High stakes over high-fives

The high-five. One of the purest expressions of appreciation or acknowledgment mankind has created. The physical manifestation of one bro saying &ldquo;nice, bro&rdquo; to another. No doubt we&rsquo;ve all felt the swelling pride when we were recipients of a high-five, as well as the crushing disappointment when our attempts to facilitate one were thwarted. But UW student Connor McAllister, 2A mathematics, is taking a stand until his &ldquo;high-five-worthy moment&rdquo; is rewarded.&nbsp;</p>

His tribulations began Wednesday morning during one of his courses, when his professor, while sorting out a calculation error on a calculus sample question, muttered, “That’s way too big.” Not missing a beat, McAllister shouted, “That’s what she said!” and tried to initiate a high-five with a nearby classmate (who has asked to remain anonymous). The classmate refused to take part. 

Rather than taking an L and lowering his arm, McAllister decided to take a stand. For the remainder of the class, he kept his arm elevated, determined to make his classmate high-five him. When his class ended and no one acknowledged his high-five, McAllister began what he calls a “high-five strike,” refusing to lower his hand until someone, anyone, would give him a high-five.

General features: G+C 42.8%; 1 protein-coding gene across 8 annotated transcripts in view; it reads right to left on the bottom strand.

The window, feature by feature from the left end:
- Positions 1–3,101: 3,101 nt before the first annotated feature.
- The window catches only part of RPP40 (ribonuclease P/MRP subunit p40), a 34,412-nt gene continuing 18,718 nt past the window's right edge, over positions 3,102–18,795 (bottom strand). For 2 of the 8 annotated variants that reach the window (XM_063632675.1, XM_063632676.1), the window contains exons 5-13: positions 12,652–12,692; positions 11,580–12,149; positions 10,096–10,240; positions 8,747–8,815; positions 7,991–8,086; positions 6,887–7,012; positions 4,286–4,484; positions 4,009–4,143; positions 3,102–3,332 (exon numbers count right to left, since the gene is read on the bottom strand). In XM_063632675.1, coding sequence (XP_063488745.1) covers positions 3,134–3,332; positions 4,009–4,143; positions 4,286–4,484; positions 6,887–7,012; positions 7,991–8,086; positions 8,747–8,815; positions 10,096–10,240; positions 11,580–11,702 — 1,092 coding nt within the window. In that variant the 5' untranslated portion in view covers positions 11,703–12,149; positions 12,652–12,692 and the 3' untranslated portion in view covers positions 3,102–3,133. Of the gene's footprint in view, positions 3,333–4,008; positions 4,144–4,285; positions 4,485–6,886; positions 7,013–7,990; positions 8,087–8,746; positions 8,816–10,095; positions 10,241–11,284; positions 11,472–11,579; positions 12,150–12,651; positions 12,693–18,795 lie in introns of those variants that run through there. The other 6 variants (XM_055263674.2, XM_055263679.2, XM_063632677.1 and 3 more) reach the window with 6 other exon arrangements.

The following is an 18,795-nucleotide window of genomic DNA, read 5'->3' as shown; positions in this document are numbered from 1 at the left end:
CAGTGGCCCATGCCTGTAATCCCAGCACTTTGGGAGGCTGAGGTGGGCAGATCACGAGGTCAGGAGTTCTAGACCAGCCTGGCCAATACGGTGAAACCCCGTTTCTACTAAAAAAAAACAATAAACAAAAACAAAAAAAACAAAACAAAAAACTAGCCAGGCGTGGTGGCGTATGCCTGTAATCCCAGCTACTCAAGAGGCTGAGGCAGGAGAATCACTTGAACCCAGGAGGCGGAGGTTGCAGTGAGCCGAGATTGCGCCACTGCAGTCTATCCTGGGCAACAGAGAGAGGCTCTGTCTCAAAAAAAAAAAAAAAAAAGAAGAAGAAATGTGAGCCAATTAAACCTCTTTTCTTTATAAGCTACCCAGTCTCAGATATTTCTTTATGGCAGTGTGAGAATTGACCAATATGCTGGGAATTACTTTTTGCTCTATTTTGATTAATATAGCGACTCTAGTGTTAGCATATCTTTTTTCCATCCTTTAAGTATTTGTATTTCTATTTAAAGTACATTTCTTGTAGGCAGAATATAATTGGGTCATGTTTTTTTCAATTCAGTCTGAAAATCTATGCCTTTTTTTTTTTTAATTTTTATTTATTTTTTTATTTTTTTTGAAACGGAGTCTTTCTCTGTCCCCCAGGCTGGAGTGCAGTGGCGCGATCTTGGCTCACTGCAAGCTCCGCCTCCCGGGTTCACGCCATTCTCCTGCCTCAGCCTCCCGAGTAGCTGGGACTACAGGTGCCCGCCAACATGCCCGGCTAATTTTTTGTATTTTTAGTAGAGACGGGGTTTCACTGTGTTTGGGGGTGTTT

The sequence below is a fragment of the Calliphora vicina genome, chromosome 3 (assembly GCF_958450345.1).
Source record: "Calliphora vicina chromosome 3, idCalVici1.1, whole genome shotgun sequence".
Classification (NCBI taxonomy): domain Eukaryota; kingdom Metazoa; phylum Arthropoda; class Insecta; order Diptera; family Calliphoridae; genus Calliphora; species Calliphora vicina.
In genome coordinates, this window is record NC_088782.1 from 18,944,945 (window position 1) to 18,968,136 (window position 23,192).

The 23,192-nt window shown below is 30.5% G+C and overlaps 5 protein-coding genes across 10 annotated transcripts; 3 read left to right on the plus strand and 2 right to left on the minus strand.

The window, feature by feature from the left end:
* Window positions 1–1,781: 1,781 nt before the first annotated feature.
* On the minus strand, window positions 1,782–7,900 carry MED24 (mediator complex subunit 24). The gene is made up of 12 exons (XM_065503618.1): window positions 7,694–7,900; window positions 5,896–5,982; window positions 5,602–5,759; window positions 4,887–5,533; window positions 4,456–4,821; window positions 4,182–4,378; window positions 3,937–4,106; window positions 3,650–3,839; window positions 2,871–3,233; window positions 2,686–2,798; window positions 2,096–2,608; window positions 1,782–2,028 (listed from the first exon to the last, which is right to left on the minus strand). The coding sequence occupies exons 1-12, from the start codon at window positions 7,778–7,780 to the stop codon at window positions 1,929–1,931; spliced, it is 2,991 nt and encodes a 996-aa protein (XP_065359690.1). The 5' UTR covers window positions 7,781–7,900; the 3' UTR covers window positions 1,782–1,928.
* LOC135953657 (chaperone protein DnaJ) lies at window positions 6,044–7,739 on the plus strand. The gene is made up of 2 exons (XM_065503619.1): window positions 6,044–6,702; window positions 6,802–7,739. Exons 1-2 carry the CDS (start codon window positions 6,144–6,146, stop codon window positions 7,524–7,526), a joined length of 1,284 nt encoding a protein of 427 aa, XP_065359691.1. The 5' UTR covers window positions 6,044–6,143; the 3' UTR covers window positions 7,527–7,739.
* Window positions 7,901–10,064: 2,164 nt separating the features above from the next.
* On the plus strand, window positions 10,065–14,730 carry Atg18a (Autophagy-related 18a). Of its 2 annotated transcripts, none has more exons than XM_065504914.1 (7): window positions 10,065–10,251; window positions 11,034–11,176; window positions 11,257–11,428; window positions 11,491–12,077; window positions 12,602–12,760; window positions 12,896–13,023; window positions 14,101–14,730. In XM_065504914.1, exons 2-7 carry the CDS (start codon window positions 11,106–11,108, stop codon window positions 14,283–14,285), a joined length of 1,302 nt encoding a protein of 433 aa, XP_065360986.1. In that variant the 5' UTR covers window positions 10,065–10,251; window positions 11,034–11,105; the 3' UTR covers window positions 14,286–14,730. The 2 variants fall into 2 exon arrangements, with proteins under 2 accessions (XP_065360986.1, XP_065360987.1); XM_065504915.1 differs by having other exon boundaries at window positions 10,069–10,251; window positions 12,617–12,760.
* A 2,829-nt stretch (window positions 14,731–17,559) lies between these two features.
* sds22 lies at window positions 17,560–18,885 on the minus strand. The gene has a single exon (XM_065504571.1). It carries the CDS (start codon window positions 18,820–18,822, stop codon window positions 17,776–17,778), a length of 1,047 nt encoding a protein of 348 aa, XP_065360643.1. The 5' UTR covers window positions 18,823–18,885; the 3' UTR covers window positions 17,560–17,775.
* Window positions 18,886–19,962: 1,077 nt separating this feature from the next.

Waterloo Enquirer spoke to him for an exclusive interview during hour five of his high-five strike. 

“Oh, my every waking moment is agony,” McAllister said when asked about the pain of his prolonged arm-raising. “I lost all feeling in my fingers hours ago, and at this point, I’m terrified of what’s going to happen when I finally lower my arm. I don’t know if my arm can even bend that way anymore.”

McAllister went on to say that his refusal to lower his arm is a matter of pride. “I mean, I feel like I’m kind of owed a high-five, if not for my joke, then at least for my resilience. At this point, I’ve come too far to go home without one — I think the shame of giving up would hurt far worse than the excruciating pain my arm’s going through. By the way, do you have, like, an ice pack or something?”

I did not.

When the Waterloo Enquirer asked Dr. Eli Mercer at Health Services about the possible medical repercussions of raising your arm in the high-five position for extended periods of time, he commented that it was “the stupidest thing [he’s] ever heard” and to “get the hell out of [his] office.”

The Campus Response Team is currently monitoring McAllister so that they can administer help when either his will or his body inevitably breaks and he lowers his arm. Regrettably, this reporter was unable to high-five McAllister and end his suffering, due to reasons of journalistic integrity and also because I have standards about high-fives, standards which a played-out “that’s what she said” joke do not meet. Really, Connor, it’s 2016.